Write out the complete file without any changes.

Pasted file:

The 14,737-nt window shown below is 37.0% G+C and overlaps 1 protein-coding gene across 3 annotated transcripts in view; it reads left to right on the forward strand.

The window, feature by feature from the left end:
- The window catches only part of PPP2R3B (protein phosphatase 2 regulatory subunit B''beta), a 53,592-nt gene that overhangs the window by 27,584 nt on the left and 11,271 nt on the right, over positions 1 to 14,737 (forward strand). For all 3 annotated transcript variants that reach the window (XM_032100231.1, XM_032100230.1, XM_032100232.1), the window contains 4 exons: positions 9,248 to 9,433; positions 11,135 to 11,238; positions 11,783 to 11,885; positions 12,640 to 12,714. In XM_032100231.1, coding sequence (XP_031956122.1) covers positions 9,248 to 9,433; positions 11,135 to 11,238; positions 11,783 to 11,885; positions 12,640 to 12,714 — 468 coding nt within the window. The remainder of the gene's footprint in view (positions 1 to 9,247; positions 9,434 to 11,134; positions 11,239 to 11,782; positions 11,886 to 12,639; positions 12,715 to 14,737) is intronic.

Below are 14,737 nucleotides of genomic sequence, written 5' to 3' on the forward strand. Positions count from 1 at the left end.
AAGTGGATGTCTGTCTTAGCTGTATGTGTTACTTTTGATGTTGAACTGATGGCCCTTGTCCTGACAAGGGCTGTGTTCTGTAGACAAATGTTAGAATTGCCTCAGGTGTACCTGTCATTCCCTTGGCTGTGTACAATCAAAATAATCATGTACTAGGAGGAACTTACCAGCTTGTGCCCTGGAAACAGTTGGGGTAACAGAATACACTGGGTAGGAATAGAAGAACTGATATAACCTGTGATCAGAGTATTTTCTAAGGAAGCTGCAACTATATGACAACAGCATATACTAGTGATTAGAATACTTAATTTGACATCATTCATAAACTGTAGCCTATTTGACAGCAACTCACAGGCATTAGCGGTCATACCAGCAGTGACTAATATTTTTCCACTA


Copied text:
The 14,737-nt window shown below is 37.0% G+C and overlaps 1 protein-coding gene across 3 annotated transcripts in view; it reads left to right on the forward strand.

The window, feature by feature from the left end:
- The window catches only part of PPP2R3B (protein phosphatase 2 regulatory subunit B''beta), a 53,592-nt gene that overhangs the window by 27,584 nt on the left and 11,271 nt on the right, over positions 1 to 14,737 (forward strand). For all 3 annotated transcript variants that reach the window (XM_032100231.1, XM_032100230.1, XM_032100232.1), the window contains 4 exons: positions 9,248 to 9,433; positions 11,135 to 11,238; positions 11,783 to 11,885; positions 12,640 to 12,714. In XM_032100231.1, coding sequence (XP_031956122.1) covers positions 9,248 to 9,433; positions 11,135 to 11,238; positions 11,783 to 11,885; positions 12,640 to 12,714 — 468 coding nt within the window. The remainder of the gene's footprint in view (positions 1 to 9,247; positions 9,434 to 11,134; positions 11,239 to 11,782; positions 11,886 to 12,639; positions 12,715 to 14,737) is intronic.

Below are 14,737 nucleotides of genomic sequence, written 5' to 3' on the forward strand. Positions count from 1 at the left end.
AAGTGGATGTCTGTCTTAGCTGTATGTGTTACTTTTGATGTTGAACTGATGGCCCTTGTCCTGACAAGGGCTGTGTTCTGTAGACAAATGTTAGAATTGCCTCAGGTGTACCTGTCATTCCCTTGGCTGTGTACAATCAAAATAATCATGTACTAGGAGGAACTTACCAGCTTGTGCCCTGGAAACAGTTGGGGTAACAGAATACACTGGGTAGGAATAGAAGAACTGATATAACCTGTGATCAGAGTATTTTCTAAGGAAGCTGCAACTATATGACAACAGCATATACTAGTGATTAGAATACTTAATTTGACATCATTCATAAACTGTAGCCTATTTGACAGCAACTCACAGGCATTAGCGGTCATACCAGCAGTGACTAATATTTTTCCACTA